When used solely as an attempt to elevate what would otherwise be a mediocre rendering, though, it becomes a crutch just like using an Instagram filter to elevate a mediocre photo. Really dig into your materials, lighting, and geometry, and you'll eventually find that a noisy rendering will generally look inferior to something more polished.
Exactly. Also a great point on photorealism vs realism, Louis.
The comparison of noise vs. no noise is a good example, you can see it adds a more realistic and warmer touch.
For a better effect, use slightly less (-0.25/0.5%) noise and whiten the background more so it becomes cleaner.
The best thing to do instead of noise is making materials more realistic with a slight bump and specular texture especially on wood and an added opacity texture for fabrics. Then what I do sometimes, a little Spielbergian, is adding a warm light panel on the side where light hits from the top, and a blue/purple one where the drop shadow is. See an example of my recent project here: http://designsoul.nl/comodo.shtml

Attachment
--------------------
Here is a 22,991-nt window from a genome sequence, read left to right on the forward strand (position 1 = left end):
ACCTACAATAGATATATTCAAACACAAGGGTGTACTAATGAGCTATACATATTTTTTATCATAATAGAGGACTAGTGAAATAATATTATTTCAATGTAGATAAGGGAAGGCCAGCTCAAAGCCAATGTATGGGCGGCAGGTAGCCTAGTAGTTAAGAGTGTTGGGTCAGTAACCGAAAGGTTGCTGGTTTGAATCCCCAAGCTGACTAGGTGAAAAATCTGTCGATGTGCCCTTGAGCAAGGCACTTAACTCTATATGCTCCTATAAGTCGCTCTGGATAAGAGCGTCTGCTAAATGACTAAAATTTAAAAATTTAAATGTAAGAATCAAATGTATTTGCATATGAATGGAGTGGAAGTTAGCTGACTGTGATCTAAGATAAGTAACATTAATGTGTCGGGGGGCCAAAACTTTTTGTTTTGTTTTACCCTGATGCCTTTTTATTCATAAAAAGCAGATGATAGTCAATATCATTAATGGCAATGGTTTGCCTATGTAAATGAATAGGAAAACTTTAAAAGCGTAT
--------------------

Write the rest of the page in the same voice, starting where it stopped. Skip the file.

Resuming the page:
I find these colored side fill lights very effective. You can also spot the 1% noise here!
However for quick and dirty concept renders that have to be done in a few hours, including the CAD work, only adding that bit of noise is a way to improve workflow.